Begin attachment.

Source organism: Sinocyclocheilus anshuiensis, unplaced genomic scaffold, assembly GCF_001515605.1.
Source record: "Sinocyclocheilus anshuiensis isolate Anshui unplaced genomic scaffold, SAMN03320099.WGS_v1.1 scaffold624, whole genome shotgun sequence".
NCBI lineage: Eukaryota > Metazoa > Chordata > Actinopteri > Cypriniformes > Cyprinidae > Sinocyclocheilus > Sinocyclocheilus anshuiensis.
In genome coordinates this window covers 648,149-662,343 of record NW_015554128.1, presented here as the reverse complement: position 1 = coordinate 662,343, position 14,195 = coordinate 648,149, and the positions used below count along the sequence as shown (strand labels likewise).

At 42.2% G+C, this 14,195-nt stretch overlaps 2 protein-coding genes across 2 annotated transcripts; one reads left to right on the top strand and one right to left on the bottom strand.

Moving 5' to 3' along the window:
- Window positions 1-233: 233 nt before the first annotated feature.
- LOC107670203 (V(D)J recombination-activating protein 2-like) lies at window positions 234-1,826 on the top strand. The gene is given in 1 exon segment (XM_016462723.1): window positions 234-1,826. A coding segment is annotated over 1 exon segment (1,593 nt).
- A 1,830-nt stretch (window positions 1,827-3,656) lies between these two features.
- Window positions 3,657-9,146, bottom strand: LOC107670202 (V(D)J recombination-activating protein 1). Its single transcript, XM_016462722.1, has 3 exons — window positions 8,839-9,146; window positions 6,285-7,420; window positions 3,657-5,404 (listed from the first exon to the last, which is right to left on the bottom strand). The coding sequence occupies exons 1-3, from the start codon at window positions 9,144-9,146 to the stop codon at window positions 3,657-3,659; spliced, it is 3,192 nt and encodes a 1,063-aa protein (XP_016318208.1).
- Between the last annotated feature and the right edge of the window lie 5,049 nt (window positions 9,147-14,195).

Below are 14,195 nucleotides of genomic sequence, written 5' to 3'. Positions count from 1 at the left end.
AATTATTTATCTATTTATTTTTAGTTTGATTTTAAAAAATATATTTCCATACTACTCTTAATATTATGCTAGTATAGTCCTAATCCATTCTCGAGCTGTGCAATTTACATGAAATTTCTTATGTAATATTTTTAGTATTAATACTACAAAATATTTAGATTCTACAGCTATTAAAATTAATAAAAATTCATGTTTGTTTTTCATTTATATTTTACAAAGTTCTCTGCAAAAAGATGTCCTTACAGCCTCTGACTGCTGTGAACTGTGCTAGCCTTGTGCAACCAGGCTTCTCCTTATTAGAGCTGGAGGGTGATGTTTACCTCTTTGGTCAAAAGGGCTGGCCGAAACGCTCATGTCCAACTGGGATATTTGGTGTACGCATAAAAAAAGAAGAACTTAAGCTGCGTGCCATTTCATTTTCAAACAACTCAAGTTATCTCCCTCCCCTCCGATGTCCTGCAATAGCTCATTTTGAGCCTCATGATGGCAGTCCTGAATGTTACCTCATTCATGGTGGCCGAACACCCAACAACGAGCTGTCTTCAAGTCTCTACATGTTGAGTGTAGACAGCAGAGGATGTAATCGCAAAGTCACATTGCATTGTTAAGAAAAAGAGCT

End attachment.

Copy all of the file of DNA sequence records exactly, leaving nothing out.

Source organism: Sinocyclocheilus anshuiensis, unplaced genomic scaffold, assembly GCF_001515605.1.
Source record: "Sinocyclocheilus anshuiensis isolate Anshui unplaced genomic scaffold, SAMN03320099.WGS_v1.1 scaffold624, whole genome shotgun sequence".
NCBI lineage: Eukaryota > Metazoa > Chordata > Actinopteri > Cypriniformes > Cyprinidae > Sinocyclocheilus > Sinocyclocheilus anshuiensis.
In genome coordinates this window covers 648,149-662,343 of record NW_015554128.1, presented here as the reverse complement: position 1 = coordinate 662,343, position 14,195 = coordinate 648,149, and the positions used below count along the sequence as shown (strand labels likewise).

At 42.2% G+C, this 14,195-nt stretch overlaps 2 protein-coding genes across 2 annotated transcripts; one reads left to right on the top strand and one right to left on the bottom strand.

Moving 5' to 3' along the window:
- Window positions 1-233: 233 nt before the first annotated feature.
- LOC107670203 (V(D)J recombination-activating protein 2-like) lies at window positions 234-1,826 on the top strand. The gene is given in 1 exon segment (XM_016462723.1): window positions 234-1,826. A coding segment is annotated over 1 exon segment (1,593 nt).
- A 1,830-nt stretch (window positions 1,827-3,656) lies between these two features.
- Window positions 3,657-9,146, bottom strand: LOC107670202 (V(D)J recombination-activating protein 1). Its single transcript, XM_016462722.1, has 3 exons — window positions 8,839-9,146; window positions 6,285-7,420; window positions 3,657-5,404 (listed from the first exon to the last, which is right to left on the bottom strand). The coding sequence occupies exons 1-3, from the start codon at window positions 9,144-9,146 to the stop codon at window positions 3,657-3,659; spliced, it is 3,192 nt and encodes a 1,063-aa protein (XP_016318208.1).
- Between the last annotated feature and the right edge of the window lie 5,049 nt (window positions 9,147-14,195).

Below are 14,195 nucleotides of genomic sequence, written 5' to 3'. Positions count from 1 at the left end.
AATTATTTATCTATTTATTTTTAGTTTGATTTTAAAAAATATATTTCCATACTACTCTTAATATTATGCTAGTATAGTCCTAATCCATTCTCGAGCTGTGCAATTTACATGAAATTTCTTATGTAATATTTTTAGTATTAATACTACAAAATATTTAGATTCTACAGCTATTAAAATTAATAAAAATTCATGTTTGTTTTTCATTTATATTTTACAAAGTTCTCTGCAAAAAGATGTCCTTACAGCCTCTGACTGCTGTGAACTGTGCTAGCCTTGTGCAACCAGGCTTCTCCTTATTAGAGCTGGAGGGTGATGTTTACCTCTTTGGTCAAAAGGGCTGGCCGAAACGCTCATGTCCAACTGGGATATTTGGTGTACGCATAAAAAAAGAAGAACTTAAGCTGCGTGCCATTTCATTTTCAAACAACTCAAGTTATCTCCCTCCCCTCCGATGTCCTGCAATAGCTCATTTTGAGCCTCATGATGGCAGTCCTGAATGTTACCTCATTCATGGTGGCCGAACACCCAACAACGAGCTGTCTTCAAGTCTCTACATGTTGAGTGTAGACAGCAGAGGATGTAATCGCAAAGTCACATTGCATTGTTAAGAAAAAGAGCT